House Majority Leader Steve Scalise (R-La.) has also said that the House will vote on a bill to permanently codify the Hyde Amendment, which bars the use of federal funds to pay for abortion services.
Neither of the bills will make it through the Democratic-controlled Senate, let alone be signed by President Biden. But even though antiabortion legislation is doomed in the current Congress, actions that a GOP House takes now will help set the groundwork for steps they can take if they gain unified control of Washington, and set the tone for the 2024 presidential campaign.
GOP leaders, though, have not yet committed to bring up national abortion restrictions that they previously proposed when they controlled the chamber.
The House passed the Pain-Capable Unborn Child Protection Act, which would ban abortion after 20 weeks’ gestation, under Republican control in 2013, 2015 and 2017.
Lead sponsor Rep. Chris Smith (R-N.J.) modified the bill in the last Congress to ban abortion after 15 weeks rather than 20 weeks, and he told The Hill that he plans to reintroduce it in this Congress.
Rep. Brian Fitzpatrick (R-Pa.), a moderate who joined Mace in voting for the bill to protect access to contraception last year, said that he expects there will not be other anti-abortion bills brought to the floor in this Congress.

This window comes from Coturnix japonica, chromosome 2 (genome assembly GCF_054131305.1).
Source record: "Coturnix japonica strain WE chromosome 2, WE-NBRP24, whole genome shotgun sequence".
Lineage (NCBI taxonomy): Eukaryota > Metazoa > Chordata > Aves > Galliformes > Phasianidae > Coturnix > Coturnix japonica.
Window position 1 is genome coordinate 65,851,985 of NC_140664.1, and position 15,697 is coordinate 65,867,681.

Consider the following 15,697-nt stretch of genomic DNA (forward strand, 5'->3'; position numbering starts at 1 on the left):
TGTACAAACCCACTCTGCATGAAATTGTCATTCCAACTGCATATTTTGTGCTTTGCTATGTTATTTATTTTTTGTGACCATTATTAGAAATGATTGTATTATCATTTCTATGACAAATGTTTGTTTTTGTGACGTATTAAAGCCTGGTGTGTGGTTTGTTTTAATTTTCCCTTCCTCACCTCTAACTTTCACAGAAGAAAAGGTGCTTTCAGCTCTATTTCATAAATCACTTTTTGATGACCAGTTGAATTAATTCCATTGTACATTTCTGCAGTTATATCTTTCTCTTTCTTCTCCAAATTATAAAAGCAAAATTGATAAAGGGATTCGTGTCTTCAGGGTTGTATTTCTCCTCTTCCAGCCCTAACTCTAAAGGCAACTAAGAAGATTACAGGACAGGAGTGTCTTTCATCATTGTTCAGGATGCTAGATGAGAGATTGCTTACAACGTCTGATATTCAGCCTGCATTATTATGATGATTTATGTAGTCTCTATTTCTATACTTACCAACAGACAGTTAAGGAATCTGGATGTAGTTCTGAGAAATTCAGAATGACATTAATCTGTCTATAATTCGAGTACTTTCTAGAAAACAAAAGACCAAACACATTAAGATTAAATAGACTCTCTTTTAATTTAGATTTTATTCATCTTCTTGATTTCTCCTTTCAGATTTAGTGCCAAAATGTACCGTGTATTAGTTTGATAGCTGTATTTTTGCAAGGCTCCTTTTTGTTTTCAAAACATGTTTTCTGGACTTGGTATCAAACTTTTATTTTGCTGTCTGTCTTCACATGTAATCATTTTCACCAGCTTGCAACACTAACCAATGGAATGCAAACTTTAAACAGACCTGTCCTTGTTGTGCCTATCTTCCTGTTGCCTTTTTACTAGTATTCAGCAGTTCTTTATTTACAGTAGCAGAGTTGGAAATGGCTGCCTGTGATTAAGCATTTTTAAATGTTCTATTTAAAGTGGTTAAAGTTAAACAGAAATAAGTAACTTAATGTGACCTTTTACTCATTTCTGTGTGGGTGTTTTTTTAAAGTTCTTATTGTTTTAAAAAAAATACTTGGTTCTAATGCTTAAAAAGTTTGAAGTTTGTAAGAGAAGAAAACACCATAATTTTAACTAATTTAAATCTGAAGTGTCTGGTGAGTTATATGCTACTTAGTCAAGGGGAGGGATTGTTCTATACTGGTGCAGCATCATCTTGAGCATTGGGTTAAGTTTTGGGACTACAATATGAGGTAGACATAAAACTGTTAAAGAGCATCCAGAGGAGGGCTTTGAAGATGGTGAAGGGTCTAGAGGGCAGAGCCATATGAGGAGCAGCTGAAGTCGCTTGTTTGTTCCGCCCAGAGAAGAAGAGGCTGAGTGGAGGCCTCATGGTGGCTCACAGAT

“I will tell you this: There’s a group of us that are going to make sure that we’re focusing on things that people care about, and why they elected this majority. And they need to focus on districts, you know, like Nancy Mace’s, for example, who’s been very outspoken about this,” Fitzpatrick said.
But Smith said that he did not think the midterm elections will make it harder to bring up his antiabortion bills over the next two years, saying that the more members speak with “kindness” and “civility” on the issue, the more “people will be persuaded.”
“I welcome the national debate on abortion. We’ve never had it. We’ve always had little narrow views about, ‘Okay, funding this, that,’” Smith said. “We need a national debate on abortion, and for once a recognition and respect for [those] innocent children.”
And lack of commitments from leadership is not stopping the staunchest anti-abortion advocates from pressing forward with proposals for federal restrictions.
On Wednesday, Reps. Mike Kelly (R-Pa.), Smith, and Kat Cammack (R-Fla.) reintroduced the “Heartbeat Protection Act,” a bill to ban abortion after a fetal heartbeat can be detected, usually around six weeks into pregnancy. The bill does have exceptions for rape, incest, and life of the mother. It has 62 original cosponsors.
“While lives are being saved thanks to the Dobbs victory, in states like California and New York, countless unborn babies and their mothers still suffer the violence of abortion,” Marilyn Musgrave, Susan B. Anthony Pro-Life America’s vice president of government affairs, said in a statement about the bill’s re-introduction. “It is time we had a minimum federal standard, in line with science and compassion.”